Findings of the Court

87
Under Article 73 of Regulation No 40/94, the decisions of the Office are to state the reasons on which they are based. In addition, Rule 50(2)(h) of Regulation No 2868/95 provides that the Board of Appeal's decision is to contain the reasons. The scope of the duty to state reasons thus laid down is the same as that arising from Article 253 EC.

88
It is settled case-law that the statement of reasons required under Article 253 EC must show in a clear and unequivocal manner the reasoning of the author of the act. That duty has two purposes: to allow interested parties to know the justification for the measure so as to enable them to protect their rights and to enable the Community judicature to exercise its power to review the legality of the decision (see, in particular, Case C-350/88 Delacre and Others v Commission [1990] ECR I-395, paragraph 15, and Case T-188/98 Kuijer v Council [2000] ECR II-1959, paragraph 36).

89
Moreover, it is clear from the case-law that the context in which the decision was taken, which is characterised, in particular, by exchanges between the author of the decision and the party concerned, may make the requirements imposed by the duty to state reasons more stringent in certain circumstances ( Kuijer, cited above, paragraphs 44 and 45).

90
In the present case, the mark applied for would have been registrable under Article 7(3) of Regulation No 40/94 only if it had become distinctive through use in the entire Community (see paragraph 56 above). The Board of Appeal was therefore under an obligation, at least as regards a substantial part of the Community, to state why it was not possible to find on the basis of the evidence produced by the applicant that the mark had become distinctive through use in the entire Community.

91
Those requirements are not satisfied by either the grounds for the contested decision which state generally that it was not possible to find on the basis of the evidence produced by the applicant that, at the time the application was filed, the mark had become distinctive in the entire European Union as a result of the use made of it (first sentence of paragraph 31 of the contested decision) or those by which the Board of Appeal stated that, in view of the unitary character of the Community trade mark, the possibility that the mark is distinctive in Germany was insufficient (second sentence in paragraph 31 of the contested decision). The same is true of the grounds for the contested decision which reiterate the criteria developed in the case-law of the Court of Justice for assessing whether distinctiveness has been acquired through use (paragraph 32 of the contested decision).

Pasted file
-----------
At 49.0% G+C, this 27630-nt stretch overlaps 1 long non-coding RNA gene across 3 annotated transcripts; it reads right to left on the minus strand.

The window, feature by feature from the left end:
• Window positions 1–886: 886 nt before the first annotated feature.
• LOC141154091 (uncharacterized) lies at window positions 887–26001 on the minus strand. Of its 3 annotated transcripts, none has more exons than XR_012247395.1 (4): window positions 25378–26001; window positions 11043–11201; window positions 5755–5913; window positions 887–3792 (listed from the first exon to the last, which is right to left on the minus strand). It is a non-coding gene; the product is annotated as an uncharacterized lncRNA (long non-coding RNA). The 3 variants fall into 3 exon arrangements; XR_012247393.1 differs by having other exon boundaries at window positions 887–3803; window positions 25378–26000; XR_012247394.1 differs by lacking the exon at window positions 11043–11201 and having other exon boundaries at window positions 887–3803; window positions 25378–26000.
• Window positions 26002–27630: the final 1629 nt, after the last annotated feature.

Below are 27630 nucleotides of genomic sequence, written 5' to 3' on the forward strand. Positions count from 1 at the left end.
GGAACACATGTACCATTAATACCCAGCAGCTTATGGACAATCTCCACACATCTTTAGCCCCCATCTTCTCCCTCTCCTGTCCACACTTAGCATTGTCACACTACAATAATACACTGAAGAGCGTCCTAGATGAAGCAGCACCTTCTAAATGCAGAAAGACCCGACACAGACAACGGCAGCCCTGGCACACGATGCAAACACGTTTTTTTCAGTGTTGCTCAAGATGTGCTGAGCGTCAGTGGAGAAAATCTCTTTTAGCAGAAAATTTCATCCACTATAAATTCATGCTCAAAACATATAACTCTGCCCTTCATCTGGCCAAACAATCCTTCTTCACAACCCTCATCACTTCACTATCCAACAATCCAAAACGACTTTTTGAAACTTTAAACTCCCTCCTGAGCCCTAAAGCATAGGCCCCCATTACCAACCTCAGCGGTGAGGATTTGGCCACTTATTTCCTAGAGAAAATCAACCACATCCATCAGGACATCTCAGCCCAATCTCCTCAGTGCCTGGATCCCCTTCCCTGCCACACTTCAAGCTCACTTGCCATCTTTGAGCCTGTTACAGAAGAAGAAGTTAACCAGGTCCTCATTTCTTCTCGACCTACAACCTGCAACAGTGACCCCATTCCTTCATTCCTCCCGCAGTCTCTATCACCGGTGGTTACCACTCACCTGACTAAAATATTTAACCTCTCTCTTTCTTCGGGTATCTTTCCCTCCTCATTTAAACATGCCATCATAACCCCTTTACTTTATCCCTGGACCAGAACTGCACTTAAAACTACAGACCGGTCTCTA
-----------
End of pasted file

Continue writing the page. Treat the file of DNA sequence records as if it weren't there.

92
Unlike the statement of reasons contained in the examiner's decision, that given by the Board of Appeal implicitly left open the question whether the mark applied for had become distinctive as a result of the use made of it in Germany (second and third sentences in paragraph 31 of the contested decision). As regards the possibility that it has become distinctive as a result of the use made of it in the other Member States, the Board of Appeal merely stated that it was not possible to infer from any distinctiveness acquired in Germany that the mark applied for had also become distinctive on the entire European market (third sentence in paragraph 31 of the contested decision).

93
However, in the statement setting out the grounds of its appeal before the Office, the applicant criticised, in particular, the fact that the examiner had misinterpreted the evidence produced in the course of the proceedings before her. In addition, it asserted that the examiner's argument that the degree of acceptance of the mark applied for in the Member States other than Germany was probably less than the degree of acceptance apparent from the survey conducted in Germany did not constitute adequate reasoning. Finally, it submitted arguments intended to show that it was possible to find, on the basis of the evidence produced in the course of the proceedings before the examiner, that the mark applied for had become distinctive through the use made of it in the Member States other than Germany.

94
Accordingly and in the light of the principle referred to in paragraph 89 above, the Board of Appeal ought to have rejected, at least in summary form, the arguments put forward by the applicant against the grounds stated in the examiner's decision and, in particular, stated why it was not possible to find on the basis of the evidence produced during the proceedings before the examiner that the mark applied for had become distinctive as a result of the use made of it in the Member States other than Germany.

95
By failing to provide such explanations, the Board of Appeal failed to comply with the duty to state reasons incumbent upon it under Article 73 of Regulation No 40/94 and Rule 50(2)(h) of Regulation No 2868/95.

96
However, that finding is not sufficient to entail the annulment of the contested decision.

97